Democrats lost the first three rounds in President Donald Trump’s impeachment trial Tuesday when the Senate voted down attempts by Chuck Schumer to subpoena a cache of documents from the White House and State Department regarding the Ukraine – but warned they will grind out their efforts long into the night.
Lawmakers voted down Schumer’s amendments 53-47 on a strict party line votes for each – the same party split that divides the GOP-controlled Senate. The votes were held back to back on the first day of the president’s impeachment trial.
Schumer wanted to subpoena documents from the administration related to Trump’s communications with the president of the Ukraine and on intra-administration communication on the with holding – and later release – of U.S. military aid to the Ukraine. He also wanted White House budget documents about the withheld aid. But his colleagues voted him down – three times.
The White House refused to release such documents – including communication between the president and his top national security team – during the House impeachment investigation.
Republicans followed their lead on Tuesday as only the third impeachment trial of a president in history began, with the bitter partisan warfare potentially overshadowing the fact that President Donald John Trump is on trial accused of abusing the power of his office and obstructing Congress.
Trump was uncharacteristically quiet on Twitter tweeting only one to say ‘READ THE TRANSCRIPTS.’ He was 6,000 miles away in Davos, Switzerland, at the World Economic Forum. He was due to break his silence Wednesday morning in interviews with CNBC’s Squawk Box and Fox Business Network’s Maria Bartiromo.
As the procedural debate wore on into the night, Schumer introduced another effort – this time a vote on subpoenaing testimony from acting White House Chief of Staff Mick Mulvaney, who has been identified by witnesses as a key player in the decision to withhold aid.
With several victories under his belt, Senate Majority Leader Mitch McConnell told grim-faced senators the break 30 minutes for dinner – pizza – then come back to consider still more amendments on witnesses and documents.Schiff says Trump used Ukraine to help ‘cheat’ in his reelection.
The Senate Democratic Leader has vowed to keep going. And it could go late into the night. Schumer can propose an unlimited number of amendments and each one is eligible for two hours of debate – one hour for each side.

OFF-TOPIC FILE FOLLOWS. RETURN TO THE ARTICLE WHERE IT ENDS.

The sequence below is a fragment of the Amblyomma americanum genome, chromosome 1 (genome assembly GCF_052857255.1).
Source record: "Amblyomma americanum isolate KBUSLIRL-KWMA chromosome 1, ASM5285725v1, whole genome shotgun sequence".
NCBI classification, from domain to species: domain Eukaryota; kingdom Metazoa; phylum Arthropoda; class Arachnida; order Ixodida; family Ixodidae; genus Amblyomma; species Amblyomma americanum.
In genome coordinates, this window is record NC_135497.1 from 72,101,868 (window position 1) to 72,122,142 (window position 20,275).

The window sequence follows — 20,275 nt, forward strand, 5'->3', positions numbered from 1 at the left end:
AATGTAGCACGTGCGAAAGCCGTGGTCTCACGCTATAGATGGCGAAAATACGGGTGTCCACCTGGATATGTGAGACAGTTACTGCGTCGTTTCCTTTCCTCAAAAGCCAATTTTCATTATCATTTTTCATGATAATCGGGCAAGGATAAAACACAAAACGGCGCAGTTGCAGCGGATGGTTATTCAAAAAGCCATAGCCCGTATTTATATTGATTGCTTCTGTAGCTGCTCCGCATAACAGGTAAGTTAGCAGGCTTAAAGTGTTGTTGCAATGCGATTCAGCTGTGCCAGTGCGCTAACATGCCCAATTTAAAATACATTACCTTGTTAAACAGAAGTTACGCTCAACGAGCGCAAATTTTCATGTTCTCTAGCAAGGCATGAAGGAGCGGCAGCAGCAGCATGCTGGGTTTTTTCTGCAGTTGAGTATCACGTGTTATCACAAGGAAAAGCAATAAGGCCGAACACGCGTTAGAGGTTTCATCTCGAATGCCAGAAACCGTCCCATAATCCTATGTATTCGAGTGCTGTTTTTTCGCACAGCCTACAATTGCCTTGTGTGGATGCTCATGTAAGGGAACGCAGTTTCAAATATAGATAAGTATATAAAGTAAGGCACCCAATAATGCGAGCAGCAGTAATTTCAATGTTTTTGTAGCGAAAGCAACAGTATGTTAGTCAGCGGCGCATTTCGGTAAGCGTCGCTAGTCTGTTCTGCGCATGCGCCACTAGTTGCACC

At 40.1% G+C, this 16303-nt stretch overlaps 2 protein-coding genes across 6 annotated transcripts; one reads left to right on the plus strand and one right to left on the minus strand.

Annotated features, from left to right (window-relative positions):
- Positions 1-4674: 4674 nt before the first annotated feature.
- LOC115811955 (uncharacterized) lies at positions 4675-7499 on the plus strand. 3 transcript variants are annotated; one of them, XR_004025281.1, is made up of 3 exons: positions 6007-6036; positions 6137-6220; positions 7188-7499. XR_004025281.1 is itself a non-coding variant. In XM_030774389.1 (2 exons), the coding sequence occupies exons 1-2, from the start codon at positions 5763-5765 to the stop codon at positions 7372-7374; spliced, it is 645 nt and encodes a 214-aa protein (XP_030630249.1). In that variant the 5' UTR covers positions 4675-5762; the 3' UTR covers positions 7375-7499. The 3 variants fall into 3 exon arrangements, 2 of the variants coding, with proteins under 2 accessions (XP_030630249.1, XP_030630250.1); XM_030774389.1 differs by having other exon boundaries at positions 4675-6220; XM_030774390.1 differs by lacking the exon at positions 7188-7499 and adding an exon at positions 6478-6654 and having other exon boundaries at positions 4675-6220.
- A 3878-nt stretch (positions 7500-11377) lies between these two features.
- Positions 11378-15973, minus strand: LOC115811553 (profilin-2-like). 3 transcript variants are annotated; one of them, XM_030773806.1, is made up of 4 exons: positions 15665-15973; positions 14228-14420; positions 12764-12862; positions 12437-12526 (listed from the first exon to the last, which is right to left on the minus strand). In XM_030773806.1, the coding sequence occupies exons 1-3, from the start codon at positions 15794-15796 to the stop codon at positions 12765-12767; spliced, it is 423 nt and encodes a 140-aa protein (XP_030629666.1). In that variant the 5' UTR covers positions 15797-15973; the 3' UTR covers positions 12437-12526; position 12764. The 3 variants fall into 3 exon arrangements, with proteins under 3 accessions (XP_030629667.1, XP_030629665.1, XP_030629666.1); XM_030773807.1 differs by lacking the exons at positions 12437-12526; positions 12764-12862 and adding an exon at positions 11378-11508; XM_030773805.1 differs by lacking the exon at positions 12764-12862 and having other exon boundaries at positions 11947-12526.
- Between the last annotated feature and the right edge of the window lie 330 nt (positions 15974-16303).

Next Schumer will push to subpoena relevant documents from the Office of Management and Budget, which did not hand them over during the House investigation upon orders from the White House.
In the end all Schumer may accomplish is running out the clock.
McConnell has made clear he has the votes among his Republican majority to shoot down any Democratic legislative maneuvers Schumer makes to try and amend McConnell’s resolution governing the rules of how the trial will proceed.
Several moderate GOP lawmakers – who Democrats had hoped to pick off to their side – said they were fine with waiting to vote on subpoenaing documents and witnesses after each side presents its opening argument, which is the same procedure used in Bill Clinton’s Senate trial.
He also made it clear he’s willing to take this into the night while offering a not so subtle reminder he will keep doing what he has been doing – move to table Schumer’s amendments and get them defeated.
‘I suggest we go ahead, get through the debate, and vote before we take a 30 minute recess for dinner, and I would remind everyone that I will be moving to table the amendment,’ the Senate Republican Leader told lawmakers.
In the longer term Democrats broadly will try to use the votes against evidence and witnesses as a line of attack against more marginal Republicans in the November Senate races.
Tuesday has been about legislative procedure. Neither side can officially make their case until the Senate approves a resolution on how the trial will proceed.
But both sides are presenting their arguments as the procedural debates take place on the Senate floor.
And the trial got off to an angry clash as Democratic Rep. Adam Schiff accused the president of engaging in a ‘corrupt’ effort to get Ukraine to help him ‘cheat’ in his reelection.
In return the presidents’ attorneys tried to put Schiff on trial, accusing him off rigging his investigation, depriving Trump of ‘due process,’ and misleading Americans by reading a mocking version of Trump’s call to Ukrainian president Zelensky.
At one point Schiff stared down Jay Sekulow, Trump’s personal attorney, as Sekulow attacked him.
Sekulow ended by saying: ‘Where is the whistleblower?’ and walked away from the podim.
Schiff, a California Democrat who is heading a team of impeachment managers, made his case before 100 senators seated at their desks – telling them they must provide for a ‘fair trial’ that lets each side make its case. But his initial argument, put forward over the rules of the trial themselves, didn’t keep him from digging into the Ukraine affair that constitutes the first article of impeachment against him.